Development 101: The Climb

The amount of information new developers have to learn is intimidating. Code schools like The Iron Yard (of which I am a happy graduate) can get you started in the right direction, but what if you’re going it alone?


First, a disclaimer: There is no one right answer. Everyone starts with different talents and loves a different part of development. Leverage the skills you already have and push yourself to be better in the areas that interest you most; the most important thing is not to burn out.


Set the Stage

Before you write a single line of code, there are a few tools and services you should play around with; you’re aiming for familiarity, not mastery.

  • Git—and obviously GitHub
  • Tackle the Command Line
  • In-Browser Developer Tools—I like Chrome

Time to Code

  • HTML and CSS
  • “Vanilla” JavaScript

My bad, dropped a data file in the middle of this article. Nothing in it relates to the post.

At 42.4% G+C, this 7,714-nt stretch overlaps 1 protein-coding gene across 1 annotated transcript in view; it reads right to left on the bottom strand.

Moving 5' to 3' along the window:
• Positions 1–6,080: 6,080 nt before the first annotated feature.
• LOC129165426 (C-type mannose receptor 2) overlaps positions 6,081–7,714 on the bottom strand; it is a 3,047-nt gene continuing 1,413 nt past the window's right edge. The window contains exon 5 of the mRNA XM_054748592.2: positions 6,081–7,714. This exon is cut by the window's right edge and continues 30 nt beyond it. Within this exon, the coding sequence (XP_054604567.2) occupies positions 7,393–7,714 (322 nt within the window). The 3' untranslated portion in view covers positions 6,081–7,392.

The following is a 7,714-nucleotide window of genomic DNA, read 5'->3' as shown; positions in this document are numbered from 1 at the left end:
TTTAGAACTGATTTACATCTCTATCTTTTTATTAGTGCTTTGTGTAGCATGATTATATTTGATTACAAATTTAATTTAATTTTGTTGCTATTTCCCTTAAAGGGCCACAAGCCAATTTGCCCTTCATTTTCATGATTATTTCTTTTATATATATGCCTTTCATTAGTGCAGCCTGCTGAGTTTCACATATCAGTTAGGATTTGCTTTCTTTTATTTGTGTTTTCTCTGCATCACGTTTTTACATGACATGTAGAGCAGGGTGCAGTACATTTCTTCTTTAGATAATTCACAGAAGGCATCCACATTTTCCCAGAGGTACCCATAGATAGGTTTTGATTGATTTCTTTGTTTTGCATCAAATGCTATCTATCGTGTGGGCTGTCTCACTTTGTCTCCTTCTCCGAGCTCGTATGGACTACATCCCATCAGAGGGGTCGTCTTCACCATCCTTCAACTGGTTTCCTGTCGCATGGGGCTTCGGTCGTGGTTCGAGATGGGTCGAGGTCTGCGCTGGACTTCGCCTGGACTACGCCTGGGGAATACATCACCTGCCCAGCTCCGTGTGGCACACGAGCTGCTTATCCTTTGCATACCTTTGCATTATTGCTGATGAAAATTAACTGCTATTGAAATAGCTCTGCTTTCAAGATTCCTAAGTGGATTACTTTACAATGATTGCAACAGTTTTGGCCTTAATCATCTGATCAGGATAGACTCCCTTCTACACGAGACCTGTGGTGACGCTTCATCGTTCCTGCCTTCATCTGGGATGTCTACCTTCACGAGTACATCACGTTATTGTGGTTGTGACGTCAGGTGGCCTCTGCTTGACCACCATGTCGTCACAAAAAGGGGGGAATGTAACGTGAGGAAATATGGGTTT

• Focus on Code Quality — missing semicolons will be back to haunt you

Delegate and Automate

If you’re starting to feel comfortable with vanilla JavaScript, it’s time to kick it up a notch. Coding gets WAY better when you automate and delegate the more tedious tasks and focus on the fun stuff—and auto-refresh is GREAT.

  • CSS Preprocessors like Sass and Less — because nesting!
  • Process Automation with Gulp, Grunt, Rake, Make, etc.
  • Client-side Templating — valuable, but this still scares me

Continual Improvement

Knowing what works (and what doesn’t) comes with experience, but even the best developers refactor their code to be cleaner, faster, and better.

  • Testing—prevent future headaches by figuring out what could go wrong
  • Debugging—because doing it right means breaking things
  • Uncoupling and Modularity—sometimes code is like trying to find your way through a heap of spaghetti; break each task into smaller, re-usable pieces so that when things do go wrong, you can find out why
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